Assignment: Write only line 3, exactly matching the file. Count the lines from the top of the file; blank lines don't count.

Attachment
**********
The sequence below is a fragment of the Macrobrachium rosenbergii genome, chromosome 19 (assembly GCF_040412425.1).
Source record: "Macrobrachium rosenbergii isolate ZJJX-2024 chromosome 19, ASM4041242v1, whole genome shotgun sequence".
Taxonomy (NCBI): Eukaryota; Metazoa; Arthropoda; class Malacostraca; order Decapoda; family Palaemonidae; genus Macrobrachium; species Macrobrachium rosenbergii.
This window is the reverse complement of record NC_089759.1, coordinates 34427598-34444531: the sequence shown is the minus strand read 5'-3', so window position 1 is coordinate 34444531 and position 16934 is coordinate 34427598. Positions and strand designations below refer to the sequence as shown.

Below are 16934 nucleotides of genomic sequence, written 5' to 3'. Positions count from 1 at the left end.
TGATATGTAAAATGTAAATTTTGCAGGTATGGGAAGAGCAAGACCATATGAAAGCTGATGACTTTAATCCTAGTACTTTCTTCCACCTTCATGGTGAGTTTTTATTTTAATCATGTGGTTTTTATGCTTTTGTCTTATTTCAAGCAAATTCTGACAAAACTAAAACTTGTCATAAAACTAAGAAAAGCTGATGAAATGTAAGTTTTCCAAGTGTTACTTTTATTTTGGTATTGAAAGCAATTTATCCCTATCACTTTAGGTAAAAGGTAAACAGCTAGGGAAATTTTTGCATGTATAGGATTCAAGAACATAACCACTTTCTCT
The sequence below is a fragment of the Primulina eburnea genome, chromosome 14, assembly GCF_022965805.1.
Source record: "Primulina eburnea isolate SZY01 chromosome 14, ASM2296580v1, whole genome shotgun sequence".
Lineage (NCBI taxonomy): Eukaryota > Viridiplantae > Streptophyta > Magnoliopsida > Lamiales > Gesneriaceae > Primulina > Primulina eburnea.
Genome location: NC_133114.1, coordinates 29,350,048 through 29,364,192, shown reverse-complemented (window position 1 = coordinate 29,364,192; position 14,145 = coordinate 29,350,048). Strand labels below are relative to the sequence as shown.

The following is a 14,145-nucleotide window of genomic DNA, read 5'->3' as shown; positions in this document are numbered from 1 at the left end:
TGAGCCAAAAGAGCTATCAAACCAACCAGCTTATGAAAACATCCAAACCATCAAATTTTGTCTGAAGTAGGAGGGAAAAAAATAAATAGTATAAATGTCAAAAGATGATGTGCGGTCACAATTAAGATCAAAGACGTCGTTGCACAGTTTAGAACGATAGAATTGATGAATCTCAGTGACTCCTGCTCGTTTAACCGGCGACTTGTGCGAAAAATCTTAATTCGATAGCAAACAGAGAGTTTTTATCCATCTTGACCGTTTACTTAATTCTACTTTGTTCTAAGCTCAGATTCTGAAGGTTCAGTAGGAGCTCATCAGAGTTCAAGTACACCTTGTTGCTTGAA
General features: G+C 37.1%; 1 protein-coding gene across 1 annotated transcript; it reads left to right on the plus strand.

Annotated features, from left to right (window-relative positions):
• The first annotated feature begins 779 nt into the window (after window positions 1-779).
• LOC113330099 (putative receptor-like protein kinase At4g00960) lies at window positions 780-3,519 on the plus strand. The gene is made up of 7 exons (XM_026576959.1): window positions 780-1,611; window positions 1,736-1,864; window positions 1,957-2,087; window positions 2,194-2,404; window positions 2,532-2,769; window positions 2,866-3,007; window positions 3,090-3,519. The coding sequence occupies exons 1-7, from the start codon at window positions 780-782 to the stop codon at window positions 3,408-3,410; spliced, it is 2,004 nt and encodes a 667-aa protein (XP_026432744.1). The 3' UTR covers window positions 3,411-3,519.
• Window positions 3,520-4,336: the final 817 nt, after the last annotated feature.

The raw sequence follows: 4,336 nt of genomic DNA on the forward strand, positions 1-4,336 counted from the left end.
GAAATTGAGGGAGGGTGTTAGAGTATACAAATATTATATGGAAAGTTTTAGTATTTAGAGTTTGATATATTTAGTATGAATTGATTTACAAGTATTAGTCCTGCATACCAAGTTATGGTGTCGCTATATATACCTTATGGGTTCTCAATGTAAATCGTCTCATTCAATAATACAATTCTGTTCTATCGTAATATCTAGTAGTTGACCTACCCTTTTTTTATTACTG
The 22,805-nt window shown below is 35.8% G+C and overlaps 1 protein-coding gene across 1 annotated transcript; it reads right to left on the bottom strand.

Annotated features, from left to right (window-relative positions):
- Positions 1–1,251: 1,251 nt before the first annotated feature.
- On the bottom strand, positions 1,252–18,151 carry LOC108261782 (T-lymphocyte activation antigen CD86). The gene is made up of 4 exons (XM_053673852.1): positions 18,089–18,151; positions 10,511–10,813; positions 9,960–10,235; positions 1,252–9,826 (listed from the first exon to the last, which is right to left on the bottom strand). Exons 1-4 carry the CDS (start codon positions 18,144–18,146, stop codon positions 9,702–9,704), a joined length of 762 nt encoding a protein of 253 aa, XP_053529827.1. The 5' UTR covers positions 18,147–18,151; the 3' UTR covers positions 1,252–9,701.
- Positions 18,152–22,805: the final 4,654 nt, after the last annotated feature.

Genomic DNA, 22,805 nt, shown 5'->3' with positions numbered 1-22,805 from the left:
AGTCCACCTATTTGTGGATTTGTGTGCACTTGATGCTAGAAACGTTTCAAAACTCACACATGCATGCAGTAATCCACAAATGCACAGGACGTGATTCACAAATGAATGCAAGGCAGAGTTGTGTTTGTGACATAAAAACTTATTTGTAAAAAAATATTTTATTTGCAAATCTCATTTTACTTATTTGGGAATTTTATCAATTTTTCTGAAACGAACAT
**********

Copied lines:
Taxonomy (NCBI): Eukaryota; Metazoa; Arthropoda; class Malacostraca; order Decapoda; family Palaemonidae; genus Macrobrachium; species Macrobrachium rosenbergii.